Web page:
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The Orioles Need Mountcastle To Get It Going

The oft-used phrase “sophomore slump” seems to apply to a lot of professional athletes these days, which makes sense: the opposition has had an entire offseason to adjust after a rookie season, so teams coming into matchups against a player who were blind before are now armed with enough info to tear apart your gameplan.

So when Ryan Mountcastle started off slow this season, I figured it was because teams were attacking him differently. He would need time to reformulate his approach to at-bats. Maybe a couple weeks.

But that hasn’t been the case so far. Mountcastle is slumping pretty hard — he’s slashing .167/.208/.264 through 20 games and has just one home run thus far. Mountcastle is about to enter May as one of the least productive hitters in baseball. Here’s Mountcastle’s Statcast profile (right) to make it clear.

What’s changed? Why is Mountcastle struggling so much this season? Let’s attack that problem from a couple different angles.

Pitchers Aren’t Attacking Mountcastle Much Differently

Mountcastle saw fastballs 52.7 percent of the time in 2020 and he mashed, hitting .356 and slugging .492 against those pitches. Mountcastle saw breaking balls 35.4 percent of the time in 2020 and still found success, hitting .327 and slugging .442.

In terms of pitches seen, Mountcastle is seeing slightly more breaking balls and slightly fewer fastballs than last season. His fastball percentage has dipped to 49.1 and his breaking ball percentage has climbed from 35.4 to 39.4.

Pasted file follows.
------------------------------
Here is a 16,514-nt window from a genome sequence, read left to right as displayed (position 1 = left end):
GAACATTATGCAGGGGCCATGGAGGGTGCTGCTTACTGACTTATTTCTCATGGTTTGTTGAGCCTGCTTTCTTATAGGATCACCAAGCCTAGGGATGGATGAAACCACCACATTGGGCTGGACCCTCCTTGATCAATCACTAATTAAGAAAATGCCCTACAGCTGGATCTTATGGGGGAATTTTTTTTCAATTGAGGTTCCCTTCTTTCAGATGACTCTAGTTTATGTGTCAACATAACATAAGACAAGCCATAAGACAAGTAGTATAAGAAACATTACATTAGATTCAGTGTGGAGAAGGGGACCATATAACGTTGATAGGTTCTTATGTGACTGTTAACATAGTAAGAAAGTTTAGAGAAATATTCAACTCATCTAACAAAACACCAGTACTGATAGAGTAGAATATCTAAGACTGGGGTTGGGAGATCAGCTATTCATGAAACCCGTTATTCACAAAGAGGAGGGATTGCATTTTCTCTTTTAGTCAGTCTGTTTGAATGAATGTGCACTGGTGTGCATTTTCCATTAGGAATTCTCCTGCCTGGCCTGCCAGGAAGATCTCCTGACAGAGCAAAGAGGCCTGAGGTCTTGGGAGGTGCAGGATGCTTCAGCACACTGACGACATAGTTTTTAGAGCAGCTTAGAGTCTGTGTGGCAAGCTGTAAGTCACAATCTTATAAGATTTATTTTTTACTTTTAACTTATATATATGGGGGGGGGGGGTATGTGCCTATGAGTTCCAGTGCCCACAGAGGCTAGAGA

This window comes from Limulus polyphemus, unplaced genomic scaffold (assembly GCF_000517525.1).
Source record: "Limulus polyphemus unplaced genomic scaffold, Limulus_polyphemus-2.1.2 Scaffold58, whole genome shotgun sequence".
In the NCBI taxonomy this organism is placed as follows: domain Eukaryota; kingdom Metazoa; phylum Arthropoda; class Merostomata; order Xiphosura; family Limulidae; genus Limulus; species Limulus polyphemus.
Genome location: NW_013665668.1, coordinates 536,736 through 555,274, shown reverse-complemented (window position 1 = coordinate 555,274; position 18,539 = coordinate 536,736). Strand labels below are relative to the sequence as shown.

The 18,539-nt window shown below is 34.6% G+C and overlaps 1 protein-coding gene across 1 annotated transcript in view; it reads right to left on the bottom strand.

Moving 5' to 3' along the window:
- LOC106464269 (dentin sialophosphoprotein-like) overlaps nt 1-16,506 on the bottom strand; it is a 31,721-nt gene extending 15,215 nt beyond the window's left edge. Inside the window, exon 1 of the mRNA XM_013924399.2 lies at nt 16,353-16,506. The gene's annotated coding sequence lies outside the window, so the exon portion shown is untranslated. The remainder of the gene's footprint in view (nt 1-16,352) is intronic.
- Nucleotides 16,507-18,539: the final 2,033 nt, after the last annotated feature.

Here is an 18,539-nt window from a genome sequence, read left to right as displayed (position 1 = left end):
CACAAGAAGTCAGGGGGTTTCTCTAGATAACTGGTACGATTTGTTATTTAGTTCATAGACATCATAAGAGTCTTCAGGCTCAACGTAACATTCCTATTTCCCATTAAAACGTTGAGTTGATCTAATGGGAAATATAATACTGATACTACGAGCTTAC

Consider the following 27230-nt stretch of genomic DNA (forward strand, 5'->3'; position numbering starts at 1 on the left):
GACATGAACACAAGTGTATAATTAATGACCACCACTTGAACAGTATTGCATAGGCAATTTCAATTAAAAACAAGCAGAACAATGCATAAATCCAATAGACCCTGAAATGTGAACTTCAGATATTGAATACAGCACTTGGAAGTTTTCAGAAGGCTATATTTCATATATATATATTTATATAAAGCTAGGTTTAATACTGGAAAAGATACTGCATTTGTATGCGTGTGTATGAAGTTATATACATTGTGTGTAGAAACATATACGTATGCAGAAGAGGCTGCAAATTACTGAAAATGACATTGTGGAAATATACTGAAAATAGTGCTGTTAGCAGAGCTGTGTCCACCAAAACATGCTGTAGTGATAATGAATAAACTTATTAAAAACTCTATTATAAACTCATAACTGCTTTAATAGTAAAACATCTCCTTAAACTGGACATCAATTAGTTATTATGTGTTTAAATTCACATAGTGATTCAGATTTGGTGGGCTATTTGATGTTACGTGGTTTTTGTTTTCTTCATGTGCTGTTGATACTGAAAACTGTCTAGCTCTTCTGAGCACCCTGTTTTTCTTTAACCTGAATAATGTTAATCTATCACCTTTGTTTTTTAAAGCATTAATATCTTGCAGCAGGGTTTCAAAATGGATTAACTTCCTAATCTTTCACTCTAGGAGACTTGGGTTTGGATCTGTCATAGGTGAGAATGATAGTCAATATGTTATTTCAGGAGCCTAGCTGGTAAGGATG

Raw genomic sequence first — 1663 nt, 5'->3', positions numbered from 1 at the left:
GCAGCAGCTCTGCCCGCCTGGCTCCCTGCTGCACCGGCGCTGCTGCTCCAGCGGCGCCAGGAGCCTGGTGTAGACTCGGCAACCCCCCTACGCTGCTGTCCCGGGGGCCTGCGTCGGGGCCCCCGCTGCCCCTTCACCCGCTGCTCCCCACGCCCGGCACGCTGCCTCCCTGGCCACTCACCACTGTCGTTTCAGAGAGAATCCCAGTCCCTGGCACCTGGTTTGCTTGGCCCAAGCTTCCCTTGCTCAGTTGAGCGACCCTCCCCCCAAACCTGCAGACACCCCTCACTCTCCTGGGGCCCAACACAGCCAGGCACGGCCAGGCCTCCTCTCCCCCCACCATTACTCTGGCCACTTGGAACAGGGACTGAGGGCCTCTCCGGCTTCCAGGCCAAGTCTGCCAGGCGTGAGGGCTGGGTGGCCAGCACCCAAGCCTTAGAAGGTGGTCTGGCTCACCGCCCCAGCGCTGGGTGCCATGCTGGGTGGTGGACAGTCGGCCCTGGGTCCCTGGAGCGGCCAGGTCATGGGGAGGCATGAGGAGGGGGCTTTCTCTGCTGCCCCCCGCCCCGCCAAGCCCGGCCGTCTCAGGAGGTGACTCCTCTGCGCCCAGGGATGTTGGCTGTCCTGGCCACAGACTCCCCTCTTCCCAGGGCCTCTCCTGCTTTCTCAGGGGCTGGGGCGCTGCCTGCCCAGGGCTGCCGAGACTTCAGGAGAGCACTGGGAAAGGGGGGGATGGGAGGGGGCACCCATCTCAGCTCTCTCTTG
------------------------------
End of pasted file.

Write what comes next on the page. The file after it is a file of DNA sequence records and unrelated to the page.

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Orioles Pitching Has Thus Far Exceeded Expectations

Throughout my time as a baseball fan, which spans almost two decades, I’ve noticed that rebuilding teams usually struggle the most in the pitching department.

It’s a lot easier to develop hitters than it is to develop pitchers — hitters generally stay healthier and as hard as it is to hit a baseball, it’s a little harder to pitch effectively.

So before the season started, I expected the Baltimore Orioles to hit and score at a decent clip, but struggle in the run prevention department.

As usual, I was wrong.

Through Friday night, the Orioles are 8-11. Baltimore ranks 13th in team ERA at 4.10, which is a highly respectable number in the juiced ball era that we’re living in. That number gets better when you exclude the Orioles’ starters, as the Birds rank sixth in bullpen ERA in the major leagues.

While the offense has spent most of the season floundering — Baltimore ranks 25th in runs scored — the pitching staff has kept them in ballgames. It’s encouraging, to say the least.